A pair of Pinellas County Republicans passed legislation this week that would create a new insurance product designed to keep down rising flood insurance rates, a crucial issue in the Tampa Bay Area they represent.
SB 1094 by state Sen. Jeff Brandes of St. Petersburg was approved on the House floor today by a vote of 89-26. HB 895 by State Rep. Larry Ahern of Seminole was replaced by the Brandes bill so today’s passage means that the legislation is completely through the legislative process.
The bill now moves on to the governor’s desk for Gov. Rick Scott‘s approval.
Both lawmakers released celebratory missives to the press in the wake of their legislative victory, shortly after noon on Friday. Both couched the law as a way forward in the face of obstinance in Washington, D.C.
“This bill gives Floridians an affordable option that may keep them in their homes, and empowers homeowners to take control of their flood insurance,” Brandes said in a joint statement. “Washington has held our homeowners hostage with drastic rate increases, but this legislation shows that Florida is committed to private market flood insurance reform.”
“This bill builds on what we passed last year and continues to make the marketplace attractive to all insurance companies which will result in lower premiums,” stated Ahern via the announcement. “This outside the box type of legislation challenges the status quo to the benefit of our constituents.”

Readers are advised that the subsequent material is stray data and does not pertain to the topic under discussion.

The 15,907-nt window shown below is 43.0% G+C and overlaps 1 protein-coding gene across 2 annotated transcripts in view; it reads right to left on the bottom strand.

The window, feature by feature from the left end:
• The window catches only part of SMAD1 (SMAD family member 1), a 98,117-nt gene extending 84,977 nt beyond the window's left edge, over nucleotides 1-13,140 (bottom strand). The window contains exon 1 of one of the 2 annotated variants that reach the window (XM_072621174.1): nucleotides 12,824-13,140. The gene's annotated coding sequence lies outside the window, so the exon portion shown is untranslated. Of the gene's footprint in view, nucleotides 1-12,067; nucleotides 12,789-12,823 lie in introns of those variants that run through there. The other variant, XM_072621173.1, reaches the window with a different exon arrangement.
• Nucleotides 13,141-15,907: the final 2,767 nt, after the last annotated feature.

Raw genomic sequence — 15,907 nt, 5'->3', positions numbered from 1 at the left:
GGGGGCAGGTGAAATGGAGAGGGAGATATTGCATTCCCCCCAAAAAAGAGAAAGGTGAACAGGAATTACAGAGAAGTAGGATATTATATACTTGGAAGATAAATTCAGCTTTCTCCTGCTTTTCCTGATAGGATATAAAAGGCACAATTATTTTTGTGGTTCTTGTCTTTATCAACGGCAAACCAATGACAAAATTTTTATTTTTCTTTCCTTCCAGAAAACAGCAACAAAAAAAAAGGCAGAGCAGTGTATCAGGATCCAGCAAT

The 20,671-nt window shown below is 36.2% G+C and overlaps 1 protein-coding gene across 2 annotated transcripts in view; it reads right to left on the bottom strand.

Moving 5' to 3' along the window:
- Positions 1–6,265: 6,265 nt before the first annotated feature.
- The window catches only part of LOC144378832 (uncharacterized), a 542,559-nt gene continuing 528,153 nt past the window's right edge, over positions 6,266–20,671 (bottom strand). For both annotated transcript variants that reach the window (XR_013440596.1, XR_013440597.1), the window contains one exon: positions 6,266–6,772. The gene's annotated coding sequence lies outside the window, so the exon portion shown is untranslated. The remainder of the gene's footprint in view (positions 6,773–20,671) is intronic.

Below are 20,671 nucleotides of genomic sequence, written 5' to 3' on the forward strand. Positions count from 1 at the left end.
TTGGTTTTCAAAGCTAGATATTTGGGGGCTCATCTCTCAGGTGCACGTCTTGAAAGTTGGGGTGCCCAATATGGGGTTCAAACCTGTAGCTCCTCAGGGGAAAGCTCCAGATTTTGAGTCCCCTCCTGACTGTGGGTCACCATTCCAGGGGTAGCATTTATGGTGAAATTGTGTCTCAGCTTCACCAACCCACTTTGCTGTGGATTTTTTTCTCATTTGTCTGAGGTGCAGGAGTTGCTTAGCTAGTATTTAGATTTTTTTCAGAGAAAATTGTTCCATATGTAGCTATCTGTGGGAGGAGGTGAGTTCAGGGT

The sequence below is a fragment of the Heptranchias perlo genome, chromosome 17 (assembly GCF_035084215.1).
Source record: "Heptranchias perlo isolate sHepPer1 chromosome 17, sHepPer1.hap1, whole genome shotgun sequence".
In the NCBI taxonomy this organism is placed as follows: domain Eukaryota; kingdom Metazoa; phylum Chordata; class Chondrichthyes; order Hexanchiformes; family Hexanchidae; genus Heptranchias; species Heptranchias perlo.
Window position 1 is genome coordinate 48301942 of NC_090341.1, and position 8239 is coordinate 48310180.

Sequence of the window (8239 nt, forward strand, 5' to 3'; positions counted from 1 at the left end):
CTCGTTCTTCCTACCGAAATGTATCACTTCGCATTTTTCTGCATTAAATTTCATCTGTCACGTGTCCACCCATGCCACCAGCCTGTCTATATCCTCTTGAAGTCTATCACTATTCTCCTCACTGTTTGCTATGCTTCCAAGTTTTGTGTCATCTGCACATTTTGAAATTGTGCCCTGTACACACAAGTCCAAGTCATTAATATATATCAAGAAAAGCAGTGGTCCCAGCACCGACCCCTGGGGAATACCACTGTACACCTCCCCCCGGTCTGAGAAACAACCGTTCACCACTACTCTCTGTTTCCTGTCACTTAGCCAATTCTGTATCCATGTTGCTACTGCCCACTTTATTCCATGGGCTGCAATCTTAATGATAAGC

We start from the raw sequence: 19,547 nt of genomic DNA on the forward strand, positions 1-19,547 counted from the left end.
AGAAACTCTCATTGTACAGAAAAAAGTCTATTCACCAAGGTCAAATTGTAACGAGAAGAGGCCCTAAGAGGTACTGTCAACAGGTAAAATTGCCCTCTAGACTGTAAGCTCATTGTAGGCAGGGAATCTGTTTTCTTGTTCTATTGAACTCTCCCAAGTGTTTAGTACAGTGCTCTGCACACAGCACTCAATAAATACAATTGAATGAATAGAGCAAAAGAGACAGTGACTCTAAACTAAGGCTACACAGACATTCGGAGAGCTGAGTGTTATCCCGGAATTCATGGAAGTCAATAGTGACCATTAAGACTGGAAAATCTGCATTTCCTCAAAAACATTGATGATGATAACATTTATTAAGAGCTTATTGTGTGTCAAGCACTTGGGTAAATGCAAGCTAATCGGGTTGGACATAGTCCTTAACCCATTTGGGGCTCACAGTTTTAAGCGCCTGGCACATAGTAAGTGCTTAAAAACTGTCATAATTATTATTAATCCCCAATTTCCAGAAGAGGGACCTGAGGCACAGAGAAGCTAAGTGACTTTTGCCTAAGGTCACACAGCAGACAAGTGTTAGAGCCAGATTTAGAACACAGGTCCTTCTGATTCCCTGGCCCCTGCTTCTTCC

The measure would allow insurance companies and those seeking coverage by flood policies to deviate from federal guidelines set forth by the National Flood Insurance Program, provided both agree to the terms.
It also requires local coastal management plans to include consideration of flood risk and otherwise encourages local governments to tackle the issue by acting directly to mitigate flood damage.
Ahern and Brandes both emphasized the “customizable” aspect of their proposal, wherein an insured can negotiate with an insurance underwriter directly to come to flood coverage terms regarding deductibles and reimbursement levels.
Democratic insurance agents, state Reps. Rick Stark and Kevin Rader, appealed to their colleagues on the floor, saying that more openness means more instability, and that custom policies along these lines are unlikely to actually find their way into homeowners’ filing cabinets.